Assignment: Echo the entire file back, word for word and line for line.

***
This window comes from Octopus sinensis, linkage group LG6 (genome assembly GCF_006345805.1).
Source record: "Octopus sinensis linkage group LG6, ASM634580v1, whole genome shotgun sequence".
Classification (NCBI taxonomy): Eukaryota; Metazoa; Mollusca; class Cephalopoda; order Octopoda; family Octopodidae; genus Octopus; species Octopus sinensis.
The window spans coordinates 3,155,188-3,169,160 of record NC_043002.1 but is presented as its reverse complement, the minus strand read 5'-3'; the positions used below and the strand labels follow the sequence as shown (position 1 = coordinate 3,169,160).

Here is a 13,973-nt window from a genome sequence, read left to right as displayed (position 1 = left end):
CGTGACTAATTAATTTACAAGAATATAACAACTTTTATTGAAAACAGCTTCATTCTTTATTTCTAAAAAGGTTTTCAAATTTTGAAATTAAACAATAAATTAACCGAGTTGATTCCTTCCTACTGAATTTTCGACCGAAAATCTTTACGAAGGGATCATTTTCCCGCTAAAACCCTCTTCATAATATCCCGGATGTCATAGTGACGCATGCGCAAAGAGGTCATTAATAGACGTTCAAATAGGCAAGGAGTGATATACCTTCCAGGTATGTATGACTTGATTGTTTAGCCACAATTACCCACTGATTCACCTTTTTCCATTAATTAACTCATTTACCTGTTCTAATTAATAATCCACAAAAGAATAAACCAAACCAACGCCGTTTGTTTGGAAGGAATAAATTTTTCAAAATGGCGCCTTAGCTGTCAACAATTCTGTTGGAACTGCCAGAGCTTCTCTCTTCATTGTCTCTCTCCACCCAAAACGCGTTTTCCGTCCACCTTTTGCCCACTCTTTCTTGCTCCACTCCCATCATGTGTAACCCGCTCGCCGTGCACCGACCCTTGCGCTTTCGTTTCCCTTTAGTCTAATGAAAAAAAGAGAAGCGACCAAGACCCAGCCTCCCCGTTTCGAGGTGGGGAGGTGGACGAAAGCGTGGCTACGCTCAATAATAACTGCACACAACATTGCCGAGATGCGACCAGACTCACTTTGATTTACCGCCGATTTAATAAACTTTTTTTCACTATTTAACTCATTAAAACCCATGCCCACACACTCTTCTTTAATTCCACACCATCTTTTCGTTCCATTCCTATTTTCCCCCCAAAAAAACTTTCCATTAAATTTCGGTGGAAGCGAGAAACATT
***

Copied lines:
This window comes from Octopus sinensis, linkage group LG6 (genome assembly GCF_006345805.1).
Source record: "Octopus sinensis linkage group LG6, ASM634580v1, whole genome shotgun sequence".
Classification (NCBI taxonomy): Eukaryota; Metazoa; Mollusca; class Cephalopoda; order Octopoda; family Octopodidae; genus Octopus; species Octopus sinensis.
The window spans coordinates 3,155,188-3,169,160 of record NC_043002.1 but is presented as its reverse complement, the minus strand read 5'-3'; the positions used below and the strand labels follow the sequence as shown (position 1 = coordinate 3,169,160).

Here is a 13,973-nt window from a genome sequence, read left to right as displayed (position 1 = left end):
CGTGACTAATTAATTTACAAGAATATAACAACTTTTATTGAAAACAGCTTCATTCTTTATTTCTAAAAAGGTTTTCAAATTTTGAAATTAAACAATAAATTAACCGAGTTGATTCCTTCCTACTGAATTTTCGACCGAAAATCTTTACGAAGGGATCATTTTCCCGCTAAAACCCTCTTCATAATATCCCGGATGTCATAGTGACGCATGCGCAAAGAGGTCATTAATAGACGTTCAAATAGGCAAGGAGTGATATACCTTCCAGGTATGTATGACTTGATTGTTTAGCCACAATTACCCACTGATTCACCTTTTTCCATTAATTAACTCATTTACCTGTTCTAATTAATAATCCACAAAAGAATAAACCAAACCAACGCCGTTTGTTTGGAAGGAATAAATTTTTCAAAATGGCGCCTTAGCTGTCAACAATTCTGTTGGAACTGCCAGAGCTTCTCTCTTCATTGTCTCTCTCCACCCAAAACGCGTTTTCCGTCCACCTTTTGCCCACTCTTTCTTGCTCCACTCCCATCATGTGTAACCCGCTCGCCGTGCACCGACCCTTGCGCTTTCGTTTCCCTTTAGTCTAATGAAAAAAAGAGAAGCGACCAAGACCCAGCCTCCCCGTTTCGAGGTGGGGAGGTGGACGAAAGCGTGGCTACGCTCAATAATAACTGCACACAACATTGCCGAGATGCGACCAGACTCACTTTGATTTACCGCCGATTTAATAAACTTTTTTTCACTATTTAACTCATTAAAACCCATGCCCACACACTCTTCTTTAATTCCACACCATCTTTTCGTTCCATTCCTATTTTCCCCCCAAAAAAACTTTCCATTAAATTTCGGTGGAAGCGAGAAACATT